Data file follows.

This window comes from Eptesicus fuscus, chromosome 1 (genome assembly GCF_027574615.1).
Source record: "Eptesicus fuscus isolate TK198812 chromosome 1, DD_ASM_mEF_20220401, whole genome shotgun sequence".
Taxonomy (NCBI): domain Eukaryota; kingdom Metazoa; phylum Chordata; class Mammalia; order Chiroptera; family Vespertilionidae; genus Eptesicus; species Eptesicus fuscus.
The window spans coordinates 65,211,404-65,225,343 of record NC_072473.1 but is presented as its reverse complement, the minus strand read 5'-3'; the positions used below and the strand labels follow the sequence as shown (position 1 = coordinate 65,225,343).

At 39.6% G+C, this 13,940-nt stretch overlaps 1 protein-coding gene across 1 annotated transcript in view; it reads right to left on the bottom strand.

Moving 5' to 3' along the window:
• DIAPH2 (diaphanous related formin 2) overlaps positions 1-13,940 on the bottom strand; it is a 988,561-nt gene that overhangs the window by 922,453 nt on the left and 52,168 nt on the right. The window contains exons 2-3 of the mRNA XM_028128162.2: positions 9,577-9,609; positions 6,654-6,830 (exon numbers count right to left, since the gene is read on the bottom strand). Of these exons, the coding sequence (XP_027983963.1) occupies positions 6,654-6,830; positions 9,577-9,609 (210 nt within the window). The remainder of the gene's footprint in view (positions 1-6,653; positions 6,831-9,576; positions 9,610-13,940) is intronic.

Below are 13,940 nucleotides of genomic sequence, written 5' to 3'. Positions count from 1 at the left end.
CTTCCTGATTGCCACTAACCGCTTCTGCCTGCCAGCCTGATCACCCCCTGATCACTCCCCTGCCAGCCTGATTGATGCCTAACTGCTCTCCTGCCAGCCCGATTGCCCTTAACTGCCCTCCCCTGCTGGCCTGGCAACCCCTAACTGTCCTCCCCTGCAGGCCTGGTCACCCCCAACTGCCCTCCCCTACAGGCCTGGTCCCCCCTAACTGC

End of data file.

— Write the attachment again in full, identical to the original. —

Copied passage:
This window comes from Eptesicus fuscus, chromosome 1 (genome assembly GCF_027574615.1).
Source record: "Eptesicus fuscus isolate TK198812 chromosome 1, DD_ASM_mEF_20220401, whole genome shotgun sequence".
Taxonomy (NCBI): domain Eukaryota; kingdom Metazoa; phylum Chordata; class Mammalia; order Chiroptera; family Vespertilionidae; genus Eptesicus; species Eptesicus fuscus.
The window spans coordinates 65,211,404-65,225,343 of record NC_072473.1 but is presented as its reverse complement, the minus strand read 5'-3'; the positions used below and the strand labels follow the sequence as shown (position 1 = coordinate 65,225,343).

At 39.6% G+C, this 13,940-nt stretch overlaps 1 protein-coding gene across 1 annotated transcript in view; it reads right to left on the bottom strand.

Moving 5' to 3' along the window:
• DIAPH2 (diaphanous related formin 2) overlaps positions 1-13,940 on the bottom strand; it is a 988,561-nt gene that overhangs the window by 922,453 nt on the left and 52,168 nt on the right. The window contains exons 2-3 of the mRNA XM_028128162.2: positions 9,577-9,609; positions 6,654-6,830 (exon numbers count right to left, since the gene is read on the bottom strand). Of these exons, the coding sequence (XP_027983963.1) occupies positions 6,654-6,830; positions 9,577-9,609 (210 nt within the window). The remainder of the gene's footprint in view (positions 1-6,653; positions 6,831-9,576; positions 9,610-13,940) is intronic.

Below are 13,940 nucleotides of genomic sequence, written 5' to 3'. Positions count from 1 at the left end.
CTTCCTGATTGCCACTAACCGCTTCTGCCTGCCAGCCTGATCACCCCCTGATCACTCCCCTGCCAGCCTGATTGATGCCTAACTGCTCTCCTGCCAGCCCGATTGCCCTTAACTGCCCTCCCCTGCTGGCCTGGCAACCCCTAACTGTCCTCCCCTGCAGGCCTGGTCACCCCCAACTGCCCTCCCCTACAGGCCTGGTCCCCCCTAACTGC